Adapted by: George C. Wolfe
At: Congo Square at Storefront, 66 E. Randolph
Phone: (312) 742-8497; $15
Runs through: Nov. 1
A blues riff runs through Congo Square's production, winding through its 1920s ambience and punctuating its tales of heartache, misconnection, and creating substance out of bravado. Spunk was adapted by George C. Wolfe from three short stories by Zora Neale Hurston, one of our country's most undeservedly overlooked writers; Hurston had a keen eye for human nature, and it's on display here. But back to the blues, which permeate these three pieces both in a musical context and in reaction to the blows life often deals.
The show is framed by the appearance of Blues Speak Woman (a warm, affable presence delivered soulfully by Aimee K. Bryant) and Guitar Man (the quietly elegant and laid back Ron Reid). Blues Speak Woman sets up each tale and Guitar Man provides an entrée via the power of music.
The three stories include 'Sweat,' a tale of a put-upon washerwoman and the husband who abuses her; 'Story in Harlem Slang' which is a canny and comic portrait of Harlem hustlers in their zoot suits and the culture that surrounded them; and 'The Gilded Six Bits,' the story of an unfaithful wife drawn by the sparkle of gold as a release from a life of poverty. Each story is powerful in its own way; characters are drawn adroitly and uniquely. It makes you want to go out and buy some of Hurston's work, which, for many years, faded from the public eye until Alice Walker championed it and brought it back.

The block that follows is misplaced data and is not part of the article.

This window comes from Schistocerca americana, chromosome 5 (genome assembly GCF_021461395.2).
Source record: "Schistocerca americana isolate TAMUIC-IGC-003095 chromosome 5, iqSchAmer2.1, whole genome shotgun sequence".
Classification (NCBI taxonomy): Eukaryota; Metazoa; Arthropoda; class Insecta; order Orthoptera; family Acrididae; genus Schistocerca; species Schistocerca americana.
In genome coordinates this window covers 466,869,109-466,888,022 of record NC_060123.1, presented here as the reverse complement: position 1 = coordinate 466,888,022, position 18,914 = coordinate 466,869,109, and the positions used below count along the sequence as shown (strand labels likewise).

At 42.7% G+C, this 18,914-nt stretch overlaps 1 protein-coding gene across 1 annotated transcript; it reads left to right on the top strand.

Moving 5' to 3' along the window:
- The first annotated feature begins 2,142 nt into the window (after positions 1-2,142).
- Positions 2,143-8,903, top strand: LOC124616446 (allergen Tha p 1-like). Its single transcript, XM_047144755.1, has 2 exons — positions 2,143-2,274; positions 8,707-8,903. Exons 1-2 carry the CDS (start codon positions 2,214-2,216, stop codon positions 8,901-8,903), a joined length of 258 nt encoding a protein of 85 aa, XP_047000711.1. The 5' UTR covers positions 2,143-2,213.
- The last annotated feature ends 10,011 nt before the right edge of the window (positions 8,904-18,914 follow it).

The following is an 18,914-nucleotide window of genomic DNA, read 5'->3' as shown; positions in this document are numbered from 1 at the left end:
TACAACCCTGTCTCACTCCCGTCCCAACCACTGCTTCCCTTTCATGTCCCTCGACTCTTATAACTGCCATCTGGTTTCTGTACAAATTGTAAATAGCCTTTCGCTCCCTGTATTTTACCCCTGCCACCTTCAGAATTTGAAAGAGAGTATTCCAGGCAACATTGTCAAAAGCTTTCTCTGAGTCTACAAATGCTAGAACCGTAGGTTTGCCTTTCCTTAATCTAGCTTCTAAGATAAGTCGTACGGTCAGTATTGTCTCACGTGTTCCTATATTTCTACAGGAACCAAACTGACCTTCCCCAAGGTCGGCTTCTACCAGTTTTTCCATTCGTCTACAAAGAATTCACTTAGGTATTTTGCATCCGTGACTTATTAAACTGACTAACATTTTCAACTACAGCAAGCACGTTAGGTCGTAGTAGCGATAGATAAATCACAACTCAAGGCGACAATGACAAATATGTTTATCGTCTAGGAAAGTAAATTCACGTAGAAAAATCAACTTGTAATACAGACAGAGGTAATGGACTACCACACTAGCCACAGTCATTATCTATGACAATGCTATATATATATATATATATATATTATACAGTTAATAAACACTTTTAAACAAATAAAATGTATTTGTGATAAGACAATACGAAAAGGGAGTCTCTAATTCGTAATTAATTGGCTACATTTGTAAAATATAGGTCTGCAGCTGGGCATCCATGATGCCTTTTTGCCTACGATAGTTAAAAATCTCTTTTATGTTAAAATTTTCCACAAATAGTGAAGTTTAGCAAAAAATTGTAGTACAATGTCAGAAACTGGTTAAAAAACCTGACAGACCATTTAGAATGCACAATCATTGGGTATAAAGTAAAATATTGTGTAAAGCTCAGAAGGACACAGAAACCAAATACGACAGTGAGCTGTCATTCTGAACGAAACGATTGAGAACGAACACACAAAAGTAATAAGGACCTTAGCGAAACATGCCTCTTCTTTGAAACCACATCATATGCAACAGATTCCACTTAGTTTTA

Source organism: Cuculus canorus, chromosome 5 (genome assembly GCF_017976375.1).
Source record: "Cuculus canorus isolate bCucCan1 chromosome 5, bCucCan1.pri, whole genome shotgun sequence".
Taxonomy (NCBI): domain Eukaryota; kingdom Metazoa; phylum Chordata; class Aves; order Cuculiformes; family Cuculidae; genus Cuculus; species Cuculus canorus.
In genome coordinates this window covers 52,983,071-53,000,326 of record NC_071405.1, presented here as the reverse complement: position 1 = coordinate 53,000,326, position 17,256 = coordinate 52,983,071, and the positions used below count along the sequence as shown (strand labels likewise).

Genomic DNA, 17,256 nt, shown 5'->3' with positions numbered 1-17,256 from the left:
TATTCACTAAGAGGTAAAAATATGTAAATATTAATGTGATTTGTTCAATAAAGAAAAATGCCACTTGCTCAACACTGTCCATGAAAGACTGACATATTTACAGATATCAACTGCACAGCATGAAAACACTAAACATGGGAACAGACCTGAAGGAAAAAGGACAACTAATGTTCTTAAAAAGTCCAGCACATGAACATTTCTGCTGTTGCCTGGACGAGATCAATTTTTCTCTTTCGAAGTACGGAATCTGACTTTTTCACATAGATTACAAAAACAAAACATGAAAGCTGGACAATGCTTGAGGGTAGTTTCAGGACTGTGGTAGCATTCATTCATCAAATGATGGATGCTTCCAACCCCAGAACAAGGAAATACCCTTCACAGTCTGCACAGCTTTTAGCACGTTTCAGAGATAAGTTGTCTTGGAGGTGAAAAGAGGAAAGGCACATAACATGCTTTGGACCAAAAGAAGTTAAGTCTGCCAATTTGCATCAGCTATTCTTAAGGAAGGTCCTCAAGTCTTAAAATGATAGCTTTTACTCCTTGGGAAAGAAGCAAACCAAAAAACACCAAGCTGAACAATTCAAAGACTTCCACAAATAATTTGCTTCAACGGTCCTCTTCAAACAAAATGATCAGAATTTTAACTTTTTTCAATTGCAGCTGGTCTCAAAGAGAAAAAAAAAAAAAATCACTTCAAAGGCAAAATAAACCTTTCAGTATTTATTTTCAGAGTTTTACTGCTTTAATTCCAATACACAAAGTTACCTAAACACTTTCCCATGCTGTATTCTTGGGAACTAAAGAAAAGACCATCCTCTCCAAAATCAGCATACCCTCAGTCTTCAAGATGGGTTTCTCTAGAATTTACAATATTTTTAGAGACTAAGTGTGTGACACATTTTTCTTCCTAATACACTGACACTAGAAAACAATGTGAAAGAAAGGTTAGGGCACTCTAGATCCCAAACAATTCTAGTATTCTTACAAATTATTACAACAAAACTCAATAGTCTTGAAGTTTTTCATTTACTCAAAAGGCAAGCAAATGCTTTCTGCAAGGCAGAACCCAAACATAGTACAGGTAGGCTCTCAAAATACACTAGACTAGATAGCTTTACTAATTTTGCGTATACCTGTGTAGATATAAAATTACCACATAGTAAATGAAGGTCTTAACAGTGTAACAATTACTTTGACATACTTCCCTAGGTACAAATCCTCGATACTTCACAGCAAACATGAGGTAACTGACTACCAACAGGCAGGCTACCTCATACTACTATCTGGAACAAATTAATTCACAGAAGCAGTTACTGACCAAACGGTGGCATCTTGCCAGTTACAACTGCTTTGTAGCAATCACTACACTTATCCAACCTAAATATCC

Cheryl Lynn Bruce's direction of the show is, for the most part, capable. The musical sequences hum and Bruce has taken a charming quartet of performers, here called 'the folk' and coaxed convincing portrayals from each of them (Monifa M. Days, Aaron Todd Douglas, Leonard House, Jr., and Andre Teamer). And yet it seemed something was missing. The show should sparkle with the icy fire of the blues, but it was oddly restrained. The way the stories were adapted is a bit off-putting—there's a lot of story telling here when it should have been story showing, which would have been a more dramatic route to take.
But the high points outweigh the lows here. For nothing more, see Spunk to get yourself introduced to the work of a great African-American writer. And if that's not enough, see Spunk for Aimee K. Bryant's ebullient Blues Speak Woman and that woman's charming smile and lilting voice.